How to trade your bad habits for healthy, thriving ones (Part 2 of 4)

How did saying “maybe” to the beliefs that aren’t serving you go these last couple of weeks? If you’re like most people, this strategy might have been enough to interrupt some of your bad habits but not all of them. 

That’s normal. And today, we’re adding to your toolbox for busting patterns that no longer serve you. 

What do feelings have to do with it?

How we FEEL is directly related to how we perceive the world around us. In other words, our beliefs guide our feelings. 

Let’s Bring Back Our Examples: 

In the example I shared a couple of weeks back of the “perfect” social media acquaintance, you’re measuring your whole, complex lived experience to the highlight reel of your acquaintance’s life, which can leave you feeling hopeless or worse like your life is not good enough. Your belief (that person’s life is perfect) creates your feeling (dissatisfaction with your life). 

You already know that if you’re not conscious of the belief that “only skinny bodies are healthy bodies,” for example, you wouldn’t think to educate yourself about the ways in which larger bodies can also be healthy. So when you see an old photo of yourself you might feel remorseful for not appreciating your body back then or downright shitty because your body no longer looks the way it did in that photo. Your belief (skinny bodies are best) creates your feeling (I feel remorseful/shitty).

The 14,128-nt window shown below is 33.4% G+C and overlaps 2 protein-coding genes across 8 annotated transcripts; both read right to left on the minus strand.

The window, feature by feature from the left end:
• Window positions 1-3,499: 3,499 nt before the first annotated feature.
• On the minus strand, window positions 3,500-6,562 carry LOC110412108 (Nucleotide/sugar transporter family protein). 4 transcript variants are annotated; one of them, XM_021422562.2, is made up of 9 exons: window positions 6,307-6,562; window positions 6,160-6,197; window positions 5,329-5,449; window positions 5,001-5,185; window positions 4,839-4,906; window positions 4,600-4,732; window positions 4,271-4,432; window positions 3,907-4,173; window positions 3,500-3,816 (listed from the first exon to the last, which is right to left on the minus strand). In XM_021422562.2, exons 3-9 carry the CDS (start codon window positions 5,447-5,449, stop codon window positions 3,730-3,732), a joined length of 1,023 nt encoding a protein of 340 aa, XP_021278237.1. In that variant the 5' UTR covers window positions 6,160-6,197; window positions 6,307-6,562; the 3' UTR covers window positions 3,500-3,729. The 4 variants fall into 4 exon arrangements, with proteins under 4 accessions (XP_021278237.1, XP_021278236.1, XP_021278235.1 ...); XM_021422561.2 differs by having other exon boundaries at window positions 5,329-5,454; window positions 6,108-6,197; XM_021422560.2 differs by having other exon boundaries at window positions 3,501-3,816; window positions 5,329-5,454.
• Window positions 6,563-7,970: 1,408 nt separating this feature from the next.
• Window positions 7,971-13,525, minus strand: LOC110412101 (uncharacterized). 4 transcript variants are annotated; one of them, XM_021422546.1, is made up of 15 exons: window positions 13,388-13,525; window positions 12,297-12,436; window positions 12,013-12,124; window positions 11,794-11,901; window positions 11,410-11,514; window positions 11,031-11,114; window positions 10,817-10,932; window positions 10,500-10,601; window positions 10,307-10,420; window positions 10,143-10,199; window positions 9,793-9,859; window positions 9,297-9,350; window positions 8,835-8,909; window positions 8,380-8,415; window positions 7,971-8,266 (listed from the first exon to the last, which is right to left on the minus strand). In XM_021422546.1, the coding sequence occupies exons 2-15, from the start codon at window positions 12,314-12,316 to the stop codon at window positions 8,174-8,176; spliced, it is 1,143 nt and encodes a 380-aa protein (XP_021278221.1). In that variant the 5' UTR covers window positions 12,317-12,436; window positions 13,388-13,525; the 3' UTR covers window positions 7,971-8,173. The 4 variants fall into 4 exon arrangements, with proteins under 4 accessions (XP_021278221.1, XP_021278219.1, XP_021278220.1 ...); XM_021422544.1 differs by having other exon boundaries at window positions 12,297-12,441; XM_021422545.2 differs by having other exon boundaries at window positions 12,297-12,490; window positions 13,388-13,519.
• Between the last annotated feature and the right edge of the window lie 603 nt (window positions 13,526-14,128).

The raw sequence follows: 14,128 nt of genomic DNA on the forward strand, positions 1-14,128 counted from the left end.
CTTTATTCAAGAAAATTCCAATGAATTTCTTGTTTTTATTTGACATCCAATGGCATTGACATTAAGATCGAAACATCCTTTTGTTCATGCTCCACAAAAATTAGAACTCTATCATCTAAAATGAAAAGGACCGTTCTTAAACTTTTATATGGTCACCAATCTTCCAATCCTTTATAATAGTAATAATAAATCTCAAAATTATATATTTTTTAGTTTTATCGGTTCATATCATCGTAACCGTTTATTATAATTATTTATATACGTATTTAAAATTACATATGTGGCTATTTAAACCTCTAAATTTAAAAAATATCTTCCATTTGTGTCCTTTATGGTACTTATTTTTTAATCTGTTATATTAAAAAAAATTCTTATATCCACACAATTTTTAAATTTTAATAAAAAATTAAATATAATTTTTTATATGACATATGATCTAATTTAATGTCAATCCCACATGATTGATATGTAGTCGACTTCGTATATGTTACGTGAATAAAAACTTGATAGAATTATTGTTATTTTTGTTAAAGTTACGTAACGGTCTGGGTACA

When we can understand that the way we see things directly impacts how we feel, it can make accepting (rather than fighting against) our emotions a little easier. 

Because let’s be real, nobody likes feeling “bad”.  Unpleasant emotions are just that unpleasant. And because we tend to push away these less desirable emotions, they come back with more frequency than if we were to allow them to be there and run their course. 

Why is this important?

Acknowledging that our feelings are temporary can help us to take action that best aligns with our goals instead of taking action from a place of a temporary feeling.  

For example, if I see an old photo of myself that makes me feel bad about my body now, I might be inclined to emotionally eat a sleeve of oreos because what’s the point? My body will never be young and thin again. 

See how feelings can cause us to act out of line with what serves us? We’ll dig a little deeper into this phenomenon next time. Until then, practice accepting those feelings without taking action. Just notice what “remorse,” “shittiness,” “dissatisfaction,” etc., feels like in your body. Observe it. And welcome it one tiny moment at a time.

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